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Learn the different ways you can open and close a position – from a simple, immediate trade to an automatic instruction to trade in your absence. Orders can help you lock in profits or guard against loss: get to know the various types and see how to use them.
|Types of orders||Limits||Stops|
|What is an order?Market ordersEntry ordersClosing ordersOrder duration||What is a limit order?Limit entry ordersLimit closing orders||What is a stop order?Stop entry ordersStop closing orders|
A limit is an instruction to trade if the price of a market reaches a particular level that is more favourable than the current price. The limit order level is the maximum at which you are willing to buy, or the minimum at which you will sell for.
You may not always be around to monitor fluctuations in the market and act immediately, so you can use a limit to trade automatically for you.
Limits will always be filled at your chosen price, or sometimes at a slightly better price if one is available at the moment your order is filled.
This is an order to open a position by buying when the market hits a lower level than the current price, or selling short when the market hits a higher level than the current price. This is suitable if you think the market price will change direction when it hits a certain level.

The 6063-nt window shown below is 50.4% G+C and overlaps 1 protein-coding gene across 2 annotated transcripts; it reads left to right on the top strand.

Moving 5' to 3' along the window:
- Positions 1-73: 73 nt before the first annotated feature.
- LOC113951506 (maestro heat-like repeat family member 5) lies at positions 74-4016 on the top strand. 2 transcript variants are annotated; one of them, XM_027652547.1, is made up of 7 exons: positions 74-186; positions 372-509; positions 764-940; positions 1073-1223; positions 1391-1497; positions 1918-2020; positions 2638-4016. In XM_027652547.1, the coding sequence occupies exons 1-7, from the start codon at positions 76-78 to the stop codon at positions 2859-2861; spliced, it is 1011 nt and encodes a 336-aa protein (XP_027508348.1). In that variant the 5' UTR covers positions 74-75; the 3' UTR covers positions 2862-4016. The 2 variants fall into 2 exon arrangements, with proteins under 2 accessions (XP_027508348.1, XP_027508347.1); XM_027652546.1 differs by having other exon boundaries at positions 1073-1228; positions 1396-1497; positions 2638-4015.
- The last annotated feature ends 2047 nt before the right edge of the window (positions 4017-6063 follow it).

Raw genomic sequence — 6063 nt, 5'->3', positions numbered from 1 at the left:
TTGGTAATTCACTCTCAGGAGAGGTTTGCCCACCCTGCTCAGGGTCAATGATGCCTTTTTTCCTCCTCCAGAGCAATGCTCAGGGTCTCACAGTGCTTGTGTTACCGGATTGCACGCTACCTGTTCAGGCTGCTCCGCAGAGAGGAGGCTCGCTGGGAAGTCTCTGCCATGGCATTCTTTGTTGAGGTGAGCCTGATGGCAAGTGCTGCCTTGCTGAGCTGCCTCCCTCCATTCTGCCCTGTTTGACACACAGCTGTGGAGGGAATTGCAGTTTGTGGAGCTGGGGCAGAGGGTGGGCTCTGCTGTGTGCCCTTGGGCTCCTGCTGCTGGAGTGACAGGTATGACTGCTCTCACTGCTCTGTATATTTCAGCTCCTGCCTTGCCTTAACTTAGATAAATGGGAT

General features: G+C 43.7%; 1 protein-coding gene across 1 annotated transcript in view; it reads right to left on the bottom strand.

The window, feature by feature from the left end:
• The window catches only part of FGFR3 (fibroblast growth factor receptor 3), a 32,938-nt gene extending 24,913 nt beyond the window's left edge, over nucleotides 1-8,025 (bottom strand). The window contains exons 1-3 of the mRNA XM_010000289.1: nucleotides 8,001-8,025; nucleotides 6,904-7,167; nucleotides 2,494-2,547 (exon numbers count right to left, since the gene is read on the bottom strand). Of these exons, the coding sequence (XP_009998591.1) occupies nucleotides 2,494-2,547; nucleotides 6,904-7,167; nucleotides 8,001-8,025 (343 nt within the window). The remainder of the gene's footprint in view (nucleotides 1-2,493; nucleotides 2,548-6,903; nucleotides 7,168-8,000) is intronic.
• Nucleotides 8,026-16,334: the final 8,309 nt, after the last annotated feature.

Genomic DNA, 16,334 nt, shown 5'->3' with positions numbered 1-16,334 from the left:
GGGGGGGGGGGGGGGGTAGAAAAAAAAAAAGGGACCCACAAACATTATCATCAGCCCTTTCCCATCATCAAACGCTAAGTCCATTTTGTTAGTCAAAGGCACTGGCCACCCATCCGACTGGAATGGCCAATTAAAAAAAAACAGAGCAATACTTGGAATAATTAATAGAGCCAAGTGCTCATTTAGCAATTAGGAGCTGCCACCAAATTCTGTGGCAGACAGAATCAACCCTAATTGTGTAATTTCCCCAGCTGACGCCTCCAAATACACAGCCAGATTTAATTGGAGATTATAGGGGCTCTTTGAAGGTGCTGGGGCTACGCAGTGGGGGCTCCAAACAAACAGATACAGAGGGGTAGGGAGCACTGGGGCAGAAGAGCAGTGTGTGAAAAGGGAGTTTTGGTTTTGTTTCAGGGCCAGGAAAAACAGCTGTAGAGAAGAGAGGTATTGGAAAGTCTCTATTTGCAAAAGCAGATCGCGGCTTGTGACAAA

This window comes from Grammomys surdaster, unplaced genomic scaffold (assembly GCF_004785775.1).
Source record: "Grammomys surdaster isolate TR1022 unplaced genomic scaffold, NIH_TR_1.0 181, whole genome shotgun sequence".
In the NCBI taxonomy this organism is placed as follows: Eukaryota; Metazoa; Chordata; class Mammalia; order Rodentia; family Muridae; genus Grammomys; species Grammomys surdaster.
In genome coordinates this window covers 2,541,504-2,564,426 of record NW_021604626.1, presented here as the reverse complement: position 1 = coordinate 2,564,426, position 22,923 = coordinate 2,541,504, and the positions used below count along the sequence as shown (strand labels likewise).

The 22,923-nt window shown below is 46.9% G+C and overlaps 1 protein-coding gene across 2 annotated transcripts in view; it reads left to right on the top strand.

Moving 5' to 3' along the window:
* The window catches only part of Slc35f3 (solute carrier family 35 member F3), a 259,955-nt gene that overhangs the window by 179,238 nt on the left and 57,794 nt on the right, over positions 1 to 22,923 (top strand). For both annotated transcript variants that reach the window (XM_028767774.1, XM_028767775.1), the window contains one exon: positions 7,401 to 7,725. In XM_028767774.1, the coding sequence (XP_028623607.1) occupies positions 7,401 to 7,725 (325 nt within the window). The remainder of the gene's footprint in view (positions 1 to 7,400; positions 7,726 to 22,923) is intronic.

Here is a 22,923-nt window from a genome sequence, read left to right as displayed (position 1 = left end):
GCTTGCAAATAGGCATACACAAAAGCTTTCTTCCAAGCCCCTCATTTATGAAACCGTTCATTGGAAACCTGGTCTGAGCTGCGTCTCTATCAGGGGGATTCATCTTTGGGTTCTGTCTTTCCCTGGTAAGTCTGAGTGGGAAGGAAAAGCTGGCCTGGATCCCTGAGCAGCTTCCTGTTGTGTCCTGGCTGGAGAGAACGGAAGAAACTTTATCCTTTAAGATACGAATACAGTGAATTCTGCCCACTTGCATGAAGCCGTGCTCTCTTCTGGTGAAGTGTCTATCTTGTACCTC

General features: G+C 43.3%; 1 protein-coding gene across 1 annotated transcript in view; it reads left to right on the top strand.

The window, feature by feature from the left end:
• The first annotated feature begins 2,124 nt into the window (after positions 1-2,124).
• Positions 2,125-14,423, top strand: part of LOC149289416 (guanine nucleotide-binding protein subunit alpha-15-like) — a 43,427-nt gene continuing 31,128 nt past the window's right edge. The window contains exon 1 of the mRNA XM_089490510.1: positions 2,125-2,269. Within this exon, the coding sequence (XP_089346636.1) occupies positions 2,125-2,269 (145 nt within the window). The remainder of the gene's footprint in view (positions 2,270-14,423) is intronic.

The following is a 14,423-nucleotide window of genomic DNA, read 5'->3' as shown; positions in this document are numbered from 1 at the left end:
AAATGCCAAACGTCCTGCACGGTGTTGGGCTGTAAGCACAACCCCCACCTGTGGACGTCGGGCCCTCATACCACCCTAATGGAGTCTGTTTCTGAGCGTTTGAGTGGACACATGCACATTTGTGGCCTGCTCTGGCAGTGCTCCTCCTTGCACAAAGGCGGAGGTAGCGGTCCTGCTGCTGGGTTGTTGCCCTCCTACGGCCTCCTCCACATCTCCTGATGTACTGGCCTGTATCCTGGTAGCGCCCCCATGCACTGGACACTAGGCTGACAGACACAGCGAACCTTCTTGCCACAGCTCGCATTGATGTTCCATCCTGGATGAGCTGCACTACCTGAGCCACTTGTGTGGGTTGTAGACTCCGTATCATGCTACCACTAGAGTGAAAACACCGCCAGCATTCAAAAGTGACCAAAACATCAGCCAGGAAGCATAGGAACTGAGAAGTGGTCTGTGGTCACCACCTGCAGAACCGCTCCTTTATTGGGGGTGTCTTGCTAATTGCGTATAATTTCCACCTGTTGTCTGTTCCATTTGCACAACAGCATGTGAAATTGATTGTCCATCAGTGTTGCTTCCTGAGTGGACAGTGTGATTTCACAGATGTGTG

For example, if you use charts as a tool to help your trading, your analysis might suggest buying a share, index or commodity if the price drops to a level that’s been identified as significant.
Take a look at the example below for details on how limit entry orders work.
Example: GBP/USD limit to open
GBP/USD is currently trading at 1.6050. Chart analysis shows 1.6070 is a key resistance level; if the market reaches this level it's likely to then decline. You decide to sell GBP/USD if it reaches 1.6070, so you place a limit order to open at this level.
Two hours later, the market does indeed hit 1.6070. Your broker automatically carries out your sell order and opens your trade. If GBP/USD falls as you expected, you'll make a profit. If it continues to rise, however, you'll suffer a loss.
This is an order to close a long position when the market hits a higher level than the current price, or close a short position when the market hits a lower level.
For example, let’s say you have a long position that’s currently in profit. If you have a target level at which you’d be happy to collect your gains, you can set a limit to close out your position when and if this level is met. You may then avoid the risk of a subsequent change in market direction wiping out your profit.
Take a look at the example below for details on how limit closing orders work.
Example: Barclays limit to close
You own shares in Barclays, currently trading at 300p. Later, you see the price has risen to 310p. You’re not tempted to sell yet, as you think the market will keep rising. However, you don’t want to lose your profit if the market rises and then falls again.
You think there might be a line of resistance above 320p, which could reverse the upward trend. In case you're right and there is resistance, you set a limit to close your trade if the price of Barclays reaches 320p. Later, the market rises to 325p. As it passes 320p, your limit order is triggered. Your broker closes your trade, at or just above 320p.